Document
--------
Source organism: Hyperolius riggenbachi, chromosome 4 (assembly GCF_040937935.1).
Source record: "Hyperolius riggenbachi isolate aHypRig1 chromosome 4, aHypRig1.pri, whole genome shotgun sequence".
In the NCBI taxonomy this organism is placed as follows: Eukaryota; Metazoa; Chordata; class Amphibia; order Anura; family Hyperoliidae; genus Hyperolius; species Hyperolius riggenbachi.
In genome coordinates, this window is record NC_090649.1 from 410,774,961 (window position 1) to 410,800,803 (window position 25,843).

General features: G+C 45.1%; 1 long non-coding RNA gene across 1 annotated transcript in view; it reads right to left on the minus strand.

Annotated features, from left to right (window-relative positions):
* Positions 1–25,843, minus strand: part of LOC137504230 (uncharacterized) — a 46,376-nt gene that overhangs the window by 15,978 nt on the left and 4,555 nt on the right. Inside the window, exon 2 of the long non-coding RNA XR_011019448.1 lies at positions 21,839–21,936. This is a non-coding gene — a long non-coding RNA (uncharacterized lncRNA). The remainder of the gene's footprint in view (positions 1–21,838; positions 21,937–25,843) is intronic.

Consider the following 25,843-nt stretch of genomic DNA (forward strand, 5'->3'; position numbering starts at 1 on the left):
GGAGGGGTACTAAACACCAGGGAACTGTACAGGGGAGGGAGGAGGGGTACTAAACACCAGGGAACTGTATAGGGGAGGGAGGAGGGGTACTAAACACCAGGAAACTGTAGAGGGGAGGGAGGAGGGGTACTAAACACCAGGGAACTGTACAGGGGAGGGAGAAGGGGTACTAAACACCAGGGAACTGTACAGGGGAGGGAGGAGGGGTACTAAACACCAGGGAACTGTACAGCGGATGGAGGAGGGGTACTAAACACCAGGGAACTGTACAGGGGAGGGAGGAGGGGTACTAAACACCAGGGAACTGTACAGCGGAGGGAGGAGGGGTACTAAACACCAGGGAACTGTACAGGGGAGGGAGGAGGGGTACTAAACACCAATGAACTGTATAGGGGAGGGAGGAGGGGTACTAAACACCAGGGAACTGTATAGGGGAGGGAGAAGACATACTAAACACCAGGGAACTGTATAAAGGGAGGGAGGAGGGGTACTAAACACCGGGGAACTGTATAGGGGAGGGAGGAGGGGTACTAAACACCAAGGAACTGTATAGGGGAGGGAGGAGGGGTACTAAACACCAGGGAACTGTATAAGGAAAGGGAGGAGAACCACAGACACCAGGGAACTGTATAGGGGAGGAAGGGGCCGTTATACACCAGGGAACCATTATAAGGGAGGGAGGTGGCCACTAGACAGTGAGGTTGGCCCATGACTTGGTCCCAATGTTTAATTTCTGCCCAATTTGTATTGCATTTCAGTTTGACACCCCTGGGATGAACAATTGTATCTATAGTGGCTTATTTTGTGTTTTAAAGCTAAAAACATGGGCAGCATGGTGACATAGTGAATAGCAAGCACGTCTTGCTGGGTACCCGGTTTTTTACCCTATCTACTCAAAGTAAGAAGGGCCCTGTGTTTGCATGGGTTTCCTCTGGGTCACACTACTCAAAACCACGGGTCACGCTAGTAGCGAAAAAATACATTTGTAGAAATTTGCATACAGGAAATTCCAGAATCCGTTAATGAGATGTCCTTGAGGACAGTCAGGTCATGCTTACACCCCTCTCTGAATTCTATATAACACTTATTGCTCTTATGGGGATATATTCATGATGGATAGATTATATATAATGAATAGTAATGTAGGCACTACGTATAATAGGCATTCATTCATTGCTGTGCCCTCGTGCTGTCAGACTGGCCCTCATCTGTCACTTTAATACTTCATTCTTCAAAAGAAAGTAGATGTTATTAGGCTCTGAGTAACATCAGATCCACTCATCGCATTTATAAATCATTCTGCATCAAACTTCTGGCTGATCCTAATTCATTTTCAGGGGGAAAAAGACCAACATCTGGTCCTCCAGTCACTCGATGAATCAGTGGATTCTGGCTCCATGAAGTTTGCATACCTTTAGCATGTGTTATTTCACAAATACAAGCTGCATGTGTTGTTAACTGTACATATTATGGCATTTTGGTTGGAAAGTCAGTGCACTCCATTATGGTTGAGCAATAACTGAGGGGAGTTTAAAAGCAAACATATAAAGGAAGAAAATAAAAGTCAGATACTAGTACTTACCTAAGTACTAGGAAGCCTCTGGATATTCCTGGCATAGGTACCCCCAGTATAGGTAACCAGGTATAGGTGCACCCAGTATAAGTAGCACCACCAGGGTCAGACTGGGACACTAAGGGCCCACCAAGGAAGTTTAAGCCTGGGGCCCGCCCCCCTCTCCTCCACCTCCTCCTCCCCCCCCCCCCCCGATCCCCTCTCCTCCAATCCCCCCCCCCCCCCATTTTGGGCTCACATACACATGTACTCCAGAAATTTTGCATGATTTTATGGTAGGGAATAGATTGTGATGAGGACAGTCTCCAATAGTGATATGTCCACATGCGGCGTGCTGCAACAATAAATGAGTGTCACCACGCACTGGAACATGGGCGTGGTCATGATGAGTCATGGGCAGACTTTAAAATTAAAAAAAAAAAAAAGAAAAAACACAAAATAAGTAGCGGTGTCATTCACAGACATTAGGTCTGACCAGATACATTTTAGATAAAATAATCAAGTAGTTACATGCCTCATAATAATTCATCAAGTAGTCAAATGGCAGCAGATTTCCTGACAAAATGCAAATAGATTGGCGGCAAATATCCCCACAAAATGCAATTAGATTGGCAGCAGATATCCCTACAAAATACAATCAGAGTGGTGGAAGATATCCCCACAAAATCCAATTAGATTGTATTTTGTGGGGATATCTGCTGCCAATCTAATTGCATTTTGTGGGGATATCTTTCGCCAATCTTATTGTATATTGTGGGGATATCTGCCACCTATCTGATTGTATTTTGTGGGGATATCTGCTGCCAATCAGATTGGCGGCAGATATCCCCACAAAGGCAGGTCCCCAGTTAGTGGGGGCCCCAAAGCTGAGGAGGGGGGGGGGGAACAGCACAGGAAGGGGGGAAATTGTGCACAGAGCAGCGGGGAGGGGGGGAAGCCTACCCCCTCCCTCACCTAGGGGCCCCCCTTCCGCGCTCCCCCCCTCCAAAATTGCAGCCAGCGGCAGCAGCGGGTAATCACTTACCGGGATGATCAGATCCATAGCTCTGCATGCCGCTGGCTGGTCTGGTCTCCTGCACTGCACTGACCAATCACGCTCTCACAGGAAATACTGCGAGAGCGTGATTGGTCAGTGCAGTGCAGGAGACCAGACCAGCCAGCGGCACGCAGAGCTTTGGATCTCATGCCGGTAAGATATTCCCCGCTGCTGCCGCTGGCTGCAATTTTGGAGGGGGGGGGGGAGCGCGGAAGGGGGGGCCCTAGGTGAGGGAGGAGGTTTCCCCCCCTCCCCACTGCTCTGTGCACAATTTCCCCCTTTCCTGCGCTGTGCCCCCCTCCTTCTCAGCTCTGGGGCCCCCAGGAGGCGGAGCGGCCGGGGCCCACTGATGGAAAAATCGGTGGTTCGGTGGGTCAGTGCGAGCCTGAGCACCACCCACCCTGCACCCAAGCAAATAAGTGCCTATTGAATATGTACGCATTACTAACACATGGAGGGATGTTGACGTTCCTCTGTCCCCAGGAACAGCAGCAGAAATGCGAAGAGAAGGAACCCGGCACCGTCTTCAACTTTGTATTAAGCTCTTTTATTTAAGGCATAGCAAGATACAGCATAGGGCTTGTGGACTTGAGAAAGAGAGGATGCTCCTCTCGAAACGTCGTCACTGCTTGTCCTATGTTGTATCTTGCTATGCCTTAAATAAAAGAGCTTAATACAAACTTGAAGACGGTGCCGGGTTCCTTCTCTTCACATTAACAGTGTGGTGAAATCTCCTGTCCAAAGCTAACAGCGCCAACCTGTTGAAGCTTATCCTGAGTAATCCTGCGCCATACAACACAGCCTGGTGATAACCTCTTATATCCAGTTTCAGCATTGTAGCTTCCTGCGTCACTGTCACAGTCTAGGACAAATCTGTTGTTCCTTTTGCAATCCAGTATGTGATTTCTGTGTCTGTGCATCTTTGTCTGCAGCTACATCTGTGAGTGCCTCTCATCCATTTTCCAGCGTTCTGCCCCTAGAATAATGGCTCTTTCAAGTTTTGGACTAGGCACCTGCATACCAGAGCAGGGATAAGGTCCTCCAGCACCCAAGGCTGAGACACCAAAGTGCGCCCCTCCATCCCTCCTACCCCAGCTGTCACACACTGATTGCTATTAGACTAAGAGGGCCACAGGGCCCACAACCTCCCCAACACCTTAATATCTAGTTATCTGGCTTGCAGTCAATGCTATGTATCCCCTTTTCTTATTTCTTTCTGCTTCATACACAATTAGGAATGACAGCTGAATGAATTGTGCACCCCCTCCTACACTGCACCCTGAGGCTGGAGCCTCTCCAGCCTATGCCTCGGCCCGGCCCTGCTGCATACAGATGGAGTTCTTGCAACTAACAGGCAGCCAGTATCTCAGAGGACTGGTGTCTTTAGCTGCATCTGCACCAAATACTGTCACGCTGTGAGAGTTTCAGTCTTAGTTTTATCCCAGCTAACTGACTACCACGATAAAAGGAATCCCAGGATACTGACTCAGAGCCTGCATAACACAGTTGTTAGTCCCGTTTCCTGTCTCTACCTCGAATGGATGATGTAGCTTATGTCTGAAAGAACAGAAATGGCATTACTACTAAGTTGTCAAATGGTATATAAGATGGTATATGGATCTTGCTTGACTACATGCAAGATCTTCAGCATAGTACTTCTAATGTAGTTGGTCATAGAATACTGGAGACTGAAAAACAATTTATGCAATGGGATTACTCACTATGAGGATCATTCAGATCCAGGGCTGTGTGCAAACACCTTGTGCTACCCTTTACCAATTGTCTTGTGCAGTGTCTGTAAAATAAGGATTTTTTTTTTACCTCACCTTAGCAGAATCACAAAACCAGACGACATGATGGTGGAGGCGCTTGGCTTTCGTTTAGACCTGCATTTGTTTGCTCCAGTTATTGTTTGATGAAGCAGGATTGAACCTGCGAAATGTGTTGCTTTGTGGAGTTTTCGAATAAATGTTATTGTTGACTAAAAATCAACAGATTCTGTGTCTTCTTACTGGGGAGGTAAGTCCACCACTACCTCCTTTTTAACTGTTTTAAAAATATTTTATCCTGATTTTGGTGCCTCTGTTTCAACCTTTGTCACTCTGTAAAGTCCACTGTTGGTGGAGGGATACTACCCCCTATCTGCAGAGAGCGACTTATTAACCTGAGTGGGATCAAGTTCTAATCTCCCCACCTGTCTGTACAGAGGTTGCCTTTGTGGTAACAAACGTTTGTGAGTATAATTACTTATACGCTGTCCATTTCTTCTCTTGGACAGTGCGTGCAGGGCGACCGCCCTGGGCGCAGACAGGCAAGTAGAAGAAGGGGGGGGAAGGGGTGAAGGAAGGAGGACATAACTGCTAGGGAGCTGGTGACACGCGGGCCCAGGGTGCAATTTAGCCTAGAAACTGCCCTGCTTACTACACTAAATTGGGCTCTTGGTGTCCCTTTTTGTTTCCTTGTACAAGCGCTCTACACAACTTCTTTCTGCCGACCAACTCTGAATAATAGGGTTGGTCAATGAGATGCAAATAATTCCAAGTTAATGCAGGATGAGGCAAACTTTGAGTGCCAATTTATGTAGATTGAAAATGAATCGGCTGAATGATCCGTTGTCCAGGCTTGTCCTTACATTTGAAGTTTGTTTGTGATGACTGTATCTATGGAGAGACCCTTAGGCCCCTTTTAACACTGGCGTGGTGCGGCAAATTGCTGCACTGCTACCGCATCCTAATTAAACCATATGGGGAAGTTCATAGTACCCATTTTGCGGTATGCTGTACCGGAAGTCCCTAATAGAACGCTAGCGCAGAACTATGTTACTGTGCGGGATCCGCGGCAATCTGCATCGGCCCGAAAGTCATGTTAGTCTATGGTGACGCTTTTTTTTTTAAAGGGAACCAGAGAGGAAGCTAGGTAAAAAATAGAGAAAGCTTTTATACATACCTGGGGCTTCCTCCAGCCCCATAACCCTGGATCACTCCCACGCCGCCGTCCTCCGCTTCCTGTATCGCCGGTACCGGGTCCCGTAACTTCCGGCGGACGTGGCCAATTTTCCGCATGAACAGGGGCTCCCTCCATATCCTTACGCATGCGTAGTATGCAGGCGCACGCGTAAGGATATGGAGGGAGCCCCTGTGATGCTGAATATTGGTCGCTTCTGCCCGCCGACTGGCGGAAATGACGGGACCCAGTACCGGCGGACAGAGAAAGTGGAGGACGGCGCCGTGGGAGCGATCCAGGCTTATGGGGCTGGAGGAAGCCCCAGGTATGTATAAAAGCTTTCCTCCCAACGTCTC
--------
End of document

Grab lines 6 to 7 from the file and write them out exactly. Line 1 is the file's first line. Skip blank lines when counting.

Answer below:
Annotated features, from left to right (window-relative positions):
* Positions 1–25,843, minus strand: part of LOC137504230 (uncharacterized) — a 46,376-nt gene that overhangs the window by 15,978 nt on the left and 4,555 nt on the right. Inside the window, exon 2 of the long non-coding RNA XR_011019448.1 lies at positions 21,839–21,936. This is a non-coding gene — a long non-coding RNA (uncharacterized lncRNA). The remainder of the gene's footprint in view (positions 1–21,838; positions 21,937–25,843) is intronic.